Friday, February 10, 2012

Thoughts on Parashat Yitro

Nachlaot / Jerusalem

Photo: Miriam Woelke

Yesterday, I was celebrating my birthday according to the worldly calendar. My Jewish birthday will be this Shabbat, Parashat Yitro. Kabbalistic listerature teaches us that a Jew should always look at the Torah Parasha of the week he was born. This particular Parasha tells him a lot about himself including the task he may have to fulfill in this world. However, there are kabbalistic sources claiming that we shouldn't concentrate on the Parasha of the week we were born but the Parasha of the week we were conceived by our parents. But be honest: Who could ask his parents when they actually had sexual relations leading to pregnancy and eventually to our birthday ?

The Parasha of the week I was born is YITRO. In order to find all my Tikunim in this world, I just need to look into Parashat Yitro. As soon as I take a look, I already feel depressed because look at the amount of Mitzvot in this Parasha. Let alone the "Ten Commandments - Aseret HaDibrot" being given by G - d. Can a human being find his Tikun in Parashat Yitro ? Definitely, but I still feel overwhelmed. Couldn't G - d have given me an easier Parasha ? How about my favourite Parashat Noach ? 

I am not complaining, as I like my Mazal "Aquarius" and couldn't be anything else. I totally fit in although Jews don't depend on star constellations and horoscopes. However, Parashat Yitro sometimes rather feels like a huge burden.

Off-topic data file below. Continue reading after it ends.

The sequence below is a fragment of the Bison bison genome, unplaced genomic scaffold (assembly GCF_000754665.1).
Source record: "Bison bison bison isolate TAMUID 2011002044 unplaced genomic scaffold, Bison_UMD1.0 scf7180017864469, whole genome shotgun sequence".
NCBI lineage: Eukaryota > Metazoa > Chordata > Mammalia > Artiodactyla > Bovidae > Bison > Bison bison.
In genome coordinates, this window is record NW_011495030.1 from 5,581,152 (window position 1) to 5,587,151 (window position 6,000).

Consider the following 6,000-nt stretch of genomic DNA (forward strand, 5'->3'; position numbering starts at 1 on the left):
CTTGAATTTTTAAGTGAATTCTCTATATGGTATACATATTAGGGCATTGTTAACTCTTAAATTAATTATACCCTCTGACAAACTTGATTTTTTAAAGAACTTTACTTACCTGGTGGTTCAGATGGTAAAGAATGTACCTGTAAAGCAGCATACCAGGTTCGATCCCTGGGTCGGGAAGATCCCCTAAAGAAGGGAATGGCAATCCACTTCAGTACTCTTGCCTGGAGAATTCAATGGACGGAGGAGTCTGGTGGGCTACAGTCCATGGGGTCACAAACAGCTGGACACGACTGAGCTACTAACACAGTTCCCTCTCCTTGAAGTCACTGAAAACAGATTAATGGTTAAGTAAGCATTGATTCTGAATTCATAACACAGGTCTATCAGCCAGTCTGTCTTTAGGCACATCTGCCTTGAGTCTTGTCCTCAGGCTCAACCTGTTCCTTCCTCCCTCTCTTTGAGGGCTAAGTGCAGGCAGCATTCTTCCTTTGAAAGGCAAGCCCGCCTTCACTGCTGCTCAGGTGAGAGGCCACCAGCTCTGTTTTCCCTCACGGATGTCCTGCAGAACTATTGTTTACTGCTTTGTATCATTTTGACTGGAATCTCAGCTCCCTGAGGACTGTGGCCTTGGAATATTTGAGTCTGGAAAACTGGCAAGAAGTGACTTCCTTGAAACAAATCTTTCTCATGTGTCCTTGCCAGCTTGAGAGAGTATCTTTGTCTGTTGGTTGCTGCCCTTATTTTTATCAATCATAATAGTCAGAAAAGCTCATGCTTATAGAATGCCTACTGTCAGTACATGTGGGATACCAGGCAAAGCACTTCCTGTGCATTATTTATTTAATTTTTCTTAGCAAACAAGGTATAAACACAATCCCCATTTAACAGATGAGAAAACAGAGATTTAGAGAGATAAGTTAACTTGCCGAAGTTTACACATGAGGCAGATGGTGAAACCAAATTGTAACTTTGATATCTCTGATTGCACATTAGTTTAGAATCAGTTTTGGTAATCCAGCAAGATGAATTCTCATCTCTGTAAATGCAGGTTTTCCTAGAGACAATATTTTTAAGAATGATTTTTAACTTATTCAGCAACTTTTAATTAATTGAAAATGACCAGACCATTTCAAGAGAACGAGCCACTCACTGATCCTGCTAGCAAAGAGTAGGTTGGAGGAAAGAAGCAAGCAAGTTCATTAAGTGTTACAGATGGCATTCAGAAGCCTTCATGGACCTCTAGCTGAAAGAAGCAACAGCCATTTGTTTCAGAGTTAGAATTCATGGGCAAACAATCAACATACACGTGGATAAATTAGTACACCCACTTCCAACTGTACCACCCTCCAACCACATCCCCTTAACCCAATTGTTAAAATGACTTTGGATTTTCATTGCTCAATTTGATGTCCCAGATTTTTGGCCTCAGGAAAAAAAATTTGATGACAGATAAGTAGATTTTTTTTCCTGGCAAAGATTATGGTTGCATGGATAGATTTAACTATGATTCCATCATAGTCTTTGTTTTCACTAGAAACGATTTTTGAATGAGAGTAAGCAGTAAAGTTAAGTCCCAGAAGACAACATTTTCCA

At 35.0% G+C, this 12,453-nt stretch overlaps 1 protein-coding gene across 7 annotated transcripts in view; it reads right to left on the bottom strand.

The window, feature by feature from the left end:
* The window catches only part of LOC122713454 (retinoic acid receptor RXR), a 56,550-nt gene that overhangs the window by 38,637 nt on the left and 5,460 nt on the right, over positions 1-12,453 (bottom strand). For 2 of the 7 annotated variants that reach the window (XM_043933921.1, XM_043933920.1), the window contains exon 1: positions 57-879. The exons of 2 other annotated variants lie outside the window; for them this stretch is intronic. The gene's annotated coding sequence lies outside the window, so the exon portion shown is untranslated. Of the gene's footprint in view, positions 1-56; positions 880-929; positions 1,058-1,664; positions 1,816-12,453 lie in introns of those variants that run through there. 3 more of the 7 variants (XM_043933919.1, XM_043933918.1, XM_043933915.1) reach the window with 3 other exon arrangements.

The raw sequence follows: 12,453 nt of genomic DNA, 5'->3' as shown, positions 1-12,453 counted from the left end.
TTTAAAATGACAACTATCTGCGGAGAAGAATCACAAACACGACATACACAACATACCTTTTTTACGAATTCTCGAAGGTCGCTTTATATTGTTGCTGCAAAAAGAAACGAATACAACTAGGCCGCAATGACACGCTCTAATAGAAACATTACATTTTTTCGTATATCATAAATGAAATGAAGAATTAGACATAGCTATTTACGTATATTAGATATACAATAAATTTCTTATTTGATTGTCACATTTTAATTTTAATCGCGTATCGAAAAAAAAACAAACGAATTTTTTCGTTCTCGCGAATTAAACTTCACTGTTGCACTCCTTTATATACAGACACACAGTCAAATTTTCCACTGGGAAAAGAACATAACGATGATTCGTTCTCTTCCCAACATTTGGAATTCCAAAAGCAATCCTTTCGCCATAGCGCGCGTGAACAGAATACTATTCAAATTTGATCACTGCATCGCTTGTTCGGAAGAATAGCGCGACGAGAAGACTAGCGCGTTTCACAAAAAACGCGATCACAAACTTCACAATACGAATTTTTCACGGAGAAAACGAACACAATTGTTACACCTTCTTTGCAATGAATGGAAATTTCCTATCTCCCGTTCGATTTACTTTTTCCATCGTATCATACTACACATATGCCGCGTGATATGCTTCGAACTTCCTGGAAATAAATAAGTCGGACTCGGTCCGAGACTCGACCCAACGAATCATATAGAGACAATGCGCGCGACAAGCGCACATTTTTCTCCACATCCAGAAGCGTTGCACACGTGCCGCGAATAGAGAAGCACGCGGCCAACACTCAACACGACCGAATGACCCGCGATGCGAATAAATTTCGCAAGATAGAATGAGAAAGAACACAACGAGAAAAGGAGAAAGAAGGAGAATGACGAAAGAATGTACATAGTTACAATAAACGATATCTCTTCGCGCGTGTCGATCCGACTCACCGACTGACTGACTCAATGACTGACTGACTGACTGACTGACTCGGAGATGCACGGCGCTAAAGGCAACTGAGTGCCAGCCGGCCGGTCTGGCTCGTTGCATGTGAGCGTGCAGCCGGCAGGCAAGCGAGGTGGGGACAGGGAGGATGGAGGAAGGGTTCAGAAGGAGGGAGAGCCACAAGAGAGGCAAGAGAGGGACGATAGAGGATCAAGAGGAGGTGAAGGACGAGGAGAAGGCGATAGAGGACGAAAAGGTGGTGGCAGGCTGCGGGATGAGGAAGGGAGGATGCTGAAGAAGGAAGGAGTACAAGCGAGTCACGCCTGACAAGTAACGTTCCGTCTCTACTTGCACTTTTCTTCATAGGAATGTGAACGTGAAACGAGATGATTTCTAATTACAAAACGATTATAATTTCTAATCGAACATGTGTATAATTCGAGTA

One of the blog readers wrote me in an e - mail that everyone should look for the best way connecting to G - d. My way would be writing about Judaism and thus inform many people about our religion and maybe inspire various Jews. Potentials / talents are G - dgiven and every Jew is different and has different tasks in life. Instead of running after my haredi past by either trying to escape or fit in, couldn't it be that my real task is writing about Judaism ? Not squeezing myself into the Toldot Aharon or Satmar but connecting to G - d through studying Torah and writing about it. Others connect to G - d by playing music, constantly reading Tehillim (Psalms) or meditation. All I need is a pen, a piece of paper or a laptop. 

I just hope that G - d looks at it the same way ... :-)


  1. Congratulations for your Yom Huledet ; may you have health and happiness in life.

    And from your blog which I found out by chance (or destiny) and then subscribed, I really have learnt a LOT and did become interested in searching sometimes for more. But firstly it is all thanks to Shearim.

    As for asking parents' of the week of one's conception, I dont think it's disrespectful specially if this reason (the parasha) is given. But can it be a precise answer (or just count back the 9 months )? Whereas the birth date is usually unquestionable.
    I had a late birth, it was an emergency cesarean. And by now I have nobody to ask how many days/weeks in fact I was "trapped"; I already forgot.
    So, some are born before, others after, but it's at birth that life really begins, no?

  2. B"H

    I am still following the concept of one's Hebrew birthday. This should be precise enough, as I even know the exact hour of my birthday.:-)